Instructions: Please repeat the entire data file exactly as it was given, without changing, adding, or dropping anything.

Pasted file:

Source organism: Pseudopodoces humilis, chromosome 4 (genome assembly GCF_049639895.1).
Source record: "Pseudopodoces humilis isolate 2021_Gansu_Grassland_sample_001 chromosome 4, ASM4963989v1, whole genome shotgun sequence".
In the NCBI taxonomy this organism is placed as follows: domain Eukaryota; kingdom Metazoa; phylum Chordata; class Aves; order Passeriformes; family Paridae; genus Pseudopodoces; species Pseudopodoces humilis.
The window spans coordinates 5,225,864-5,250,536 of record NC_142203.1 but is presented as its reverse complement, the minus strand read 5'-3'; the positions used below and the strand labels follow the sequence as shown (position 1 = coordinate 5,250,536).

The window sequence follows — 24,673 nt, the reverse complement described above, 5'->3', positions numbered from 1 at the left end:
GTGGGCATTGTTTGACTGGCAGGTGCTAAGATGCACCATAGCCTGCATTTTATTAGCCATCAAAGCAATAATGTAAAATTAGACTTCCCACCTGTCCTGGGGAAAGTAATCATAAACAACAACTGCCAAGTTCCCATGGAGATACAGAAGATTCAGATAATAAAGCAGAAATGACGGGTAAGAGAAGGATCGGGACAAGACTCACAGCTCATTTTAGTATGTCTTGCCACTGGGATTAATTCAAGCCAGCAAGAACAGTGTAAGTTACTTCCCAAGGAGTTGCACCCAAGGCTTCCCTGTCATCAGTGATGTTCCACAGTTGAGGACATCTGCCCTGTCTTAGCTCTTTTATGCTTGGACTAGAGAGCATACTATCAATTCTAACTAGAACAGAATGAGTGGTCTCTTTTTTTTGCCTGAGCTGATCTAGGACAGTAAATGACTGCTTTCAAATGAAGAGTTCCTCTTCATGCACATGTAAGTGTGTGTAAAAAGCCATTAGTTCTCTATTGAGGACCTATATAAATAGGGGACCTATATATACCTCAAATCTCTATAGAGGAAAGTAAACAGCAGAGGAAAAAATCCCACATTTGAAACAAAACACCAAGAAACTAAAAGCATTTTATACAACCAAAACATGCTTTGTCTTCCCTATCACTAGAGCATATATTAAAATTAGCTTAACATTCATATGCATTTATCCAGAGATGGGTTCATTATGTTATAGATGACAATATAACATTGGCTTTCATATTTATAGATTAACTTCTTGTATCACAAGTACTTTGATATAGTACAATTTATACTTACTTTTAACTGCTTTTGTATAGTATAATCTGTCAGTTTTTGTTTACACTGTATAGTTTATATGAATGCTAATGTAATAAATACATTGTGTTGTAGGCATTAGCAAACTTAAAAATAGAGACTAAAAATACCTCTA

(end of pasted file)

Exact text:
Source organism: Pseudopodoces humilis, chromosome 4 (genome assembly GCF_049639895.1).
Source record: "Pseudopodoces humilis isolate 2021_Gansu_Grassland_sample_001 chromosome 4, ASM4963989v1, whole genome shotgun sequence".
In the NCBI taxonomy this organism is placed as follows: domain Eukaryota; kingdom Metazoa; phylum Chordata; class Aves; order Passeriformes; family Paridae; genus Pseudopodoces; species Pseudopodoces humilis.
The window spans coordinates 5,225,864-5,250,536 of record NC_142203.1 but is presented as its reverse complement, the minus strand read 5'-3'; the positions used below and the strand labels follow the sequence as shown (position 1 = coordinate 5,250,536).

The window sequence follows — 24,673 nt, the reverse complement described above, 5'->3', positions numbered from 1 at the left end:
GTGGGCATTGTTTGACTGGCAGGTGCTAAGATGCACCATAGCCTGCATTTTATTAGCCATCAAAGCAATAATGTAAAATTAGACTTCCCACCTGTCCTGGGGAAAGTAATCATAAACAACAACTGCCAAGTTCCCATGGAGATACAGAAGATTCAGATAATAAAGCAGAAATGACGGGTAAGAGAAGGATCGGGACAAGACTCACAGCTCATTTTAGTATGTCTTGCCACTGGGATTAATTCAAGCCAGCAAGAACAGTGTAAGTTACTTCCCAAGGAGTTGCACCCAAGGCTTCCCTGTCATCAGTGATGTTCCACAGTTGAGGACATCTGCCCTGTCTTAGCTCTTTTATGCTTGGACTAGAGAGCATACTATCAATTCTAACTAGAACAGAATGAGTGGTCTCTTTTTTTTGCCTGAGCTGATCTAGGACAGTAAATGACTGCTTTCAAATGAAGAGTTCCTCTTCATGCACATGTAAGTGTGTGTAAAAAGCCATTAGTTCTCTATTGAGGACCTATATAAATAGGGGACCTATATATACCTCAAATCTCTATAGAGGAAAGTAAACAGCAGAGGAAAAAATCCCACATTTGAAACAAAACACCAAGAAACTAAAAGCATTTTATACAACCAAAACATGCTTTGTCTTCCCTATCACTAGAGCATATATTAAAATTAGCTTAACATTCATATGCATTTATCCAGAGATGGGTTCATTATGTTATAGATGACAATATAACATTGGCTTTCATATTTATAGATTAACTTCTTGTATCACAAGTACTTTGATATAGTACAATTTATACTTACTTTTAACTGCTTTTGTATAGTATAATCTGTCAGTTTTTGTTTACACTGTATAGTTTATATGAATGCTAATGTAATAAATACATTGTGTTGTAGGCATTAGCAAACTTAAAAATAGAGACTAAAAATACCTCTA